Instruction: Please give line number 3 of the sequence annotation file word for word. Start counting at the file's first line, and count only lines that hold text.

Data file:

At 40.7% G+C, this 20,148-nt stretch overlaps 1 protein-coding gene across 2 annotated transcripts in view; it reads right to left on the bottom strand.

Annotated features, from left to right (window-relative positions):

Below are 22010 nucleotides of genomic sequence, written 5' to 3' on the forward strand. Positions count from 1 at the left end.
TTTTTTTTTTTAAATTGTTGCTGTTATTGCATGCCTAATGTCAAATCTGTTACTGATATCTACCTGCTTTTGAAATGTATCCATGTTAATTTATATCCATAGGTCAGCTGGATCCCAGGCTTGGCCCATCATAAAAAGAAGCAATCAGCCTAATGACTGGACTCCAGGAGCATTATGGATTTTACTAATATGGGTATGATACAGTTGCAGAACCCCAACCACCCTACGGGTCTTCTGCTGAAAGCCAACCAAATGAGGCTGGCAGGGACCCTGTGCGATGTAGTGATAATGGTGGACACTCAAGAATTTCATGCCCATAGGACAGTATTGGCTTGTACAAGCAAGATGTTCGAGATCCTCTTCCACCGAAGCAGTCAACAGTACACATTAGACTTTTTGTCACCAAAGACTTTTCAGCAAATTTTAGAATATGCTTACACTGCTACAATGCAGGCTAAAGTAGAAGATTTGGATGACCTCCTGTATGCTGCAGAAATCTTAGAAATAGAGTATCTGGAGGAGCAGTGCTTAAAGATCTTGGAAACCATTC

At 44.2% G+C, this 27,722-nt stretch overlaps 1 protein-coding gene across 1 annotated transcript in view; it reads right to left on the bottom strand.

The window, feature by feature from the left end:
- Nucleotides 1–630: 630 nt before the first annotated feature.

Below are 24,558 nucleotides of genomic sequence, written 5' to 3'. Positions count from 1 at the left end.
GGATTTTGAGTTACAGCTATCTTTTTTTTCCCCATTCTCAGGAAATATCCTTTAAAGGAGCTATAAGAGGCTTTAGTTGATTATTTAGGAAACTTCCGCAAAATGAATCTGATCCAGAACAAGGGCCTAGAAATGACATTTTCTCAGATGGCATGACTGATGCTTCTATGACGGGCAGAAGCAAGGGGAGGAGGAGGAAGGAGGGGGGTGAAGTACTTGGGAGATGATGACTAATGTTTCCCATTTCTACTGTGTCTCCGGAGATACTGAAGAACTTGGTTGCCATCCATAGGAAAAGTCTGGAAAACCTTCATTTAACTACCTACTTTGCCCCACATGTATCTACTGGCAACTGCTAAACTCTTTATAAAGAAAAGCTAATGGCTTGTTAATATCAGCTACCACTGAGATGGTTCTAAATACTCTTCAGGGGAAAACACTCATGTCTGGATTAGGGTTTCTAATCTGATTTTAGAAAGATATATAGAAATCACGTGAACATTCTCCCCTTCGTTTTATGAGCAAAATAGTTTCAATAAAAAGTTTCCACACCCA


Below are 22010 nucleotides of genomic sequence, written 5' to 3' on the forward strand. Positions count from 1 at the left end.